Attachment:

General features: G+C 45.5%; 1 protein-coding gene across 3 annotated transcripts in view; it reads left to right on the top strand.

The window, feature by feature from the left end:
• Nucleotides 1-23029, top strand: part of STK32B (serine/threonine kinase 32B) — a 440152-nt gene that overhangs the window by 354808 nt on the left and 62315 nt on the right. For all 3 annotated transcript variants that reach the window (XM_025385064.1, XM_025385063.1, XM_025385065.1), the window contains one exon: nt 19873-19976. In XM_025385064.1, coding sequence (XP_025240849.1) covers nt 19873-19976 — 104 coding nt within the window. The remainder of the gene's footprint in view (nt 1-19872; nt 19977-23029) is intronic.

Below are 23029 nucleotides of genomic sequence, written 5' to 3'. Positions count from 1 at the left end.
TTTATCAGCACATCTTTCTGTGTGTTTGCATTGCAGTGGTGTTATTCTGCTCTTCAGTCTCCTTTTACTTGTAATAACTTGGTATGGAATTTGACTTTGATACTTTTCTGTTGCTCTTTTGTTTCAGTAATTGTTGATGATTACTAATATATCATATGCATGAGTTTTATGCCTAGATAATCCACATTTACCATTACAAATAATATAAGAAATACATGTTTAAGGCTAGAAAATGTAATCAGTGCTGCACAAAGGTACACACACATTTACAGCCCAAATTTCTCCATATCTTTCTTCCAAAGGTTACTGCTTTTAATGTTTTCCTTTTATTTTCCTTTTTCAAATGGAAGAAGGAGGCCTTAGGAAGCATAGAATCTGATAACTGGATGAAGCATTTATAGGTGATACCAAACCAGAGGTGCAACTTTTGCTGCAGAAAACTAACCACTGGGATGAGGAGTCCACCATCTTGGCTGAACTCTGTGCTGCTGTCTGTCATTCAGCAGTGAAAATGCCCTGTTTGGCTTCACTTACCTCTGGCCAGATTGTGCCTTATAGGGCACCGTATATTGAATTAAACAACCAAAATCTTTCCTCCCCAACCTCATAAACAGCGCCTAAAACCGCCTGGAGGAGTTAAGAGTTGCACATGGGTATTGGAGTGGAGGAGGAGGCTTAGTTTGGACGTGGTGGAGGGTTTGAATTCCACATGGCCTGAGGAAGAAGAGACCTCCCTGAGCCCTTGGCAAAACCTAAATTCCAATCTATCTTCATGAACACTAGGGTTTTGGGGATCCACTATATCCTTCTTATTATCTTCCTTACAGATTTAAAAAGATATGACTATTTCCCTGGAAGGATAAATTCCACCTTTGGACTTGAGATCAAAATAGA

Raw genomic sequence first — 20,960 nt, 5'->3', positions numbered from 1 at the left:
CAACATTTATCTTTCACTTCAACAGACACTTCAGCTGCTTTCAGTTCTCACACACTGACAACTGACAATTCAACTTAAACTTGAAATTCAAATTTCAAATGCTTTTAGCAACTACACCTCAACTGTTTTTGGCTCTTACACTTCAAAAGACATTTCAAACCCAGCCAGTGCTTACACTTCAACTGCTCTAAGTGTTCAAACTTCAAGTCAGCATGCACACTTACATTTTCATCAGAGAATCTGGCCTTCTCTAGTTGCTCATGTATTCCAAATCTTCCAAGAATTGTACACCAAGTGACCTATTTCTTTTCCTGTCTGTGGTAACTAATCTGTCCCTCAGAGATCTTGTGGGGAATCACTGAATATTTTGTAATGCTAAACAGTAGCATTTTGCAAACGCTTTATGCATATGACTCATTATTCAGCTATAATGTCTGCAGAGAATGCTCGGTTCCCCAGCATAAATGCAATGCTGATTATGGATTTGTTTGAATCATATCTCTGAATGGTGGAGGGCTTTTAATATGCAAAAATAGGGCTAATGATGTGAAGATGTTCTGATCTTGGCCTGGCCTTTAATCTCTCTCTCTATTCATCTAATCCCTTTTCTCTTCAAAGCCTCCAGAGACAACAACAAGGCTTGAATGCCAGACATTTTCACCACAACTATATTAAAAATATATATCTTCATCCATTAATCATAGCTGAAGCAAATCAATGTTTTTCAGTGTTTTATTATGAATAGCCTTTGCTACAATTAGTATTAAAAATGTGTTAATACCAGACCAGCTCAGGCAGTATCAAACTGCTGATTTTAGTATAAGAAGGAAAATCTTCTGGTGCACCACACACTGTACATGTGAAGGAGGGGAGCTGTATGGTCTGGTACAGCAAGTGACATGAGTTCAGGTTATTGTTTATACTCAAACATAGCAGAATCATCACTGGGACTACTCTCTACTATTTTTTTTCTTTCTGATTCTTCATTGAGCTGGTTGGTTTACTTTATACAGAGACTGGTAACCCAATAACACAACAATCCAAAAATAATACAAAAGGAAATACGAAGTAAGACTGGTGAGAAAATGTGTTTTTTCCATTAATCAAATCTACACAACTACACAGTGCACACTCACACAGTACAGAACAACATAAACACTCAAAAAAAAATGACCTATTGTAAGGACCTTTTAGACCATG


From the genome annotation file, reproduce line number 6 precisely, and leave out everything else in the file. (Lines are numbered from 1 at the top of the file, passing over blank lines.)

Raw genomic sequence first — 20,960 nt, 5'->3', positions numbered from 1 at the left: